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20 Years After 9/11, Are We Safer? Experts Say Yes

MIAMI (CBSMiami) - After the 9/11 attacks, U.S. law enforcement agencies were criticized for not sharing valuable intelligence that might have prevented the attacks from taking place.

On the 20th anniversary of 9/11, top federal law enforcement officials and security experts say there has been a 180-degree change. They say Americans are safer thanks to better technology, intelligence, and coordination between law enforcement agencies.

"We have certainly learned our lessons, we learned what to do to prevent another 9/11, we are certainly stronger," said Anthony Salisbury, Special Agent in Charge for Homeland Security Investigations in South Florida.

One of the best tools, Salisbury said, is the Joint Intelligence Operations Coordination Center, where five DHS agencies work together to assess security threats in real-time. The agencies are the Coast Guard, Transportation Security Administration, Customs and Broder Protection, Homeland Security Investigations, and the U.S. Border Patrol.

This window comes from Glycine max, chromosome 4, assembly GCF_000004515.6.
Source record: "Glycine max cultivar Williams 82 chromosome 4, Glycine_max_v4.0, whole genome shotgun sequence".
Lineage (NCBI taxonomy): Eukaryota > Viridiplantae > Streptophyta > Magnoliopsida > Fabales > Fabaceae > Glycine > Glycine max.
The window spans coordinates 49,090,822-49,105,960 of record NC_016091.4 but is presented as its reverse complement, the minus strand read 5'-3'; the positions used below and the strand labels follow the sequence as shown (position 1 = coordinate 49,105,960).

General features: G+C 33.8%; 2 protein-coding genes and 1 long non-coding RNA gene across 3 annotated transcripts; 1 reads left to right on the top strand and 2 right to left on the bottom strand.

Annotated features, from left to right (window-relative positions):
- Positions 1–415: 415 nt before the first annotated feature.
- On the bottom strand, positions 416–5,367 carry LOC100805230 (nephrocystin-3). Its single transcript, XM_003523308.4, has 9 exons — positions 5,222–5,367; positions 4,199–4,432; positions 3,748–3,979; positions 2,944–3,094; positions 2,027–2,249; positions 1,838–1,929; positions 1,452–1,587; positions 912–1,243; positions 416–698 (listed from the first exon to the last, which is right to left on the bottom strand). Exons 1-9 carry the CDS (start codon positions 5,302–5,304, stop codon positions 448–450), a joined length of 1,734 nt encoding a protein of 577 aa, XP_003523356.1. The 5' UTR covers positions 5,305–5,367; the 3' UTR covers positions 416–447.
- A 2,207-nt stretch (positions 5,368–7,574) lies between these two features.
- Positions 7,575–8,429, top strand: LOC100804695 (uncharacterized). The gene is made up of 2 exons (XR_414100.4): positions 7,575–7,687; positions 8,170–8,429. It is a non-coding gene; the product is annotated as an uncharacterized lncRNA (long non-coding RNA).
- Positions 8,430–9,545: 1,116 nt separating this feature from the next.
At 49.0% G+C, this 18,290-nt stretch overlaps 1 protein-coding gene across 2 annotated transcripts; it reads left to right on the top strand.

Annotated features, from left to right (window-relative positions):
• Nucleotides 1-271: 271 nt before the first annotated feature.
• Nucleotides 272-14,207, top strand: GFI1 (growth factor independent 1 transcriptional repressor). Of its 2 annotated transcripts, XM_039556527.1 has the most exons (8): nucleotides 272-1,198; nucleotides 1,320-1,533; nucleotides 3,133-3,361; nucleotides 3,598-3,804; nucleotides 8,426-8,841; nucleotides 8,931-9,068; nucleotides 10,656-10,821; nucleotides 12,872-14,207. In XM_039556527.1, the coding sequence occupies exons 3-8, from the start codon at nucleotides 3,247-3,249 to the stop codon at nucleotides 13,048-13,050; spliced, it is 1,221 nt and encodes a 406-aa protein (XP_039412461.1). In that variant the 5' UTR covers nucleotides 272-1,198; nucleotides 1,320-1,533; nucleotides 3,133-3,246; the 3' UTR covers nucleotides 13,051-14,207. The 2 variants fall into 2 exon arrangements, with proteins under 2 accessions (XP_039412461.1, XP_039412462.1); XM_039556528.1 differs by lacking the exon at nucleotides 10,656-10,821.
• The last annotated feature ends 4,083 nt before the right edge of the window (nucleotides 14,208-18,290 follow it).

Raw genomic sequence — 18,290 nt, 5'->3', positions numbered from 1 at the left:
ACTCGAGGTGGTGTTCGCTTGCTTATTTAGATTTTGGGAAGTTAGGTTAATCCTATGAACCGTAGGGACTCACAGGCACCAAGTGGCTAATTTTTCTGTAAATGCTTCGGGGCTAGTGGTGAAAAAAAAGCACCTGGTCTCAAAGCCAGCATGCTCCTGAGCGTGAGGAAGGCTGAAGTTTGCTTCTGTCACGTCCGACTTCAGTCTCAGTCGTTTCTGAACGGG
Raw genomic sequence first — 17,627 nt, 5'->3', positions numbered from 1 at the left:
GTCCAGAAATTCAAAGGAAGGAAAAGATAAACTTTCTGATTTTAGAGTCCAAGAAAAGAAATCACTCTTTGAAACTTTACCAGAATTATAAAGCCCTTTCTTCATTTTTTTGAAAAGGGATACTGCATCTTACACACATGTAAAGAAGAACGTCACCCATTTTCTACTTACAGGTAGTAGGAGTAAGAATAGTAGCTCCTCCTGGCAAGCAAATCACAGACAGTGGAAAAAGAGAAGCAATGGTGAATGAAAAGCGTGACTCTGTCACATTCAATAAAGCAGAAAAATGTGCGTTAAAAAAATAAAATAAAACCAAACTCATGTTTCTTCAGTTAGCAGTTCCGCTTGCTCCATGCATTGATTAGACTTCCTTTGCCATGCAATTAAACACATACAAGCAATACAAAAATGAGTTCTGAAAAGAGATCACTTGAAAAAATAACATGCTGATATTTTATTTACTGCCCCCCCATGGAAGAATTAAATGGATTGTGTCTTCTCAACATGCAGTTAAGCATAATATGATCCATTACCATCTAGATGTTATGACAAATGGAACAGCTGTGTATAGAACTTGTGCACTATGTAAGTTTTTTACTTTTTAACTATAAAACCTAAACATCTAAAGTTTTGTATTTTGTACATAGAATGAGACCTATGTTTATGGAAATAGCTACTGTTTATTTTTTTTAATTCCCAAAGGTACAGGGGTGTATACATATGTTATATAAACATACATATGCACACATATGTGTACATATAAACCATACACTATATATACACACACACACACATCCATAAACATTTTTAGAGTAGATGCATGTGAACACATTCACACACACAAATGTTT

"It's everybody working together," Salisbury said. "All hands on deck. When something comes in you take the whole of government approach to investigate it."

At the JIOCC, agents have eyes all over South Florida and can quickly relay information to law enforcement partners, something unheard of before 9/11.

"Americans are safe, but we can't guarantee safety," said Miami Police Chief Art Acevedo.

Acevedo says improved cooperation post 9/11 has gotten results.

"We've had a lot of success," he said. "Some of that success has been public and some has not, but we have a lot to be proud of."

Stuart Kaplan, an attorney and former FBI agents, believes Americans are safer since 9/11 but he worries the sudden pullout of American troops from Afghanistan could be a game-changer, providing fertile ground for terrorists to once again plot attacks on the United States.

"I think the abrupt pullout from Afghanistan is posing a significant threat which I see as an imminent threat to our allies abroad and here in the United States," said Kaplan, who heads a global security and risk assessment company.

But threats aren't only international, they're also domestic and homegrown. That's why, experts say, public cooperation is so important to prevent future attacks.

"Every day you think about another 9/11," Salisbury said. "Every day you make sure you pursue every lead, every possible aspect of every threat."

Chief Acevedo agrees and adds that the sense of unity we all felt after the 9/11 attacks is equally important.

"On 9/11 and after 9/11 we came together as a people," Acevedo said. "We moved away from that and I think that makes us vulnerable."

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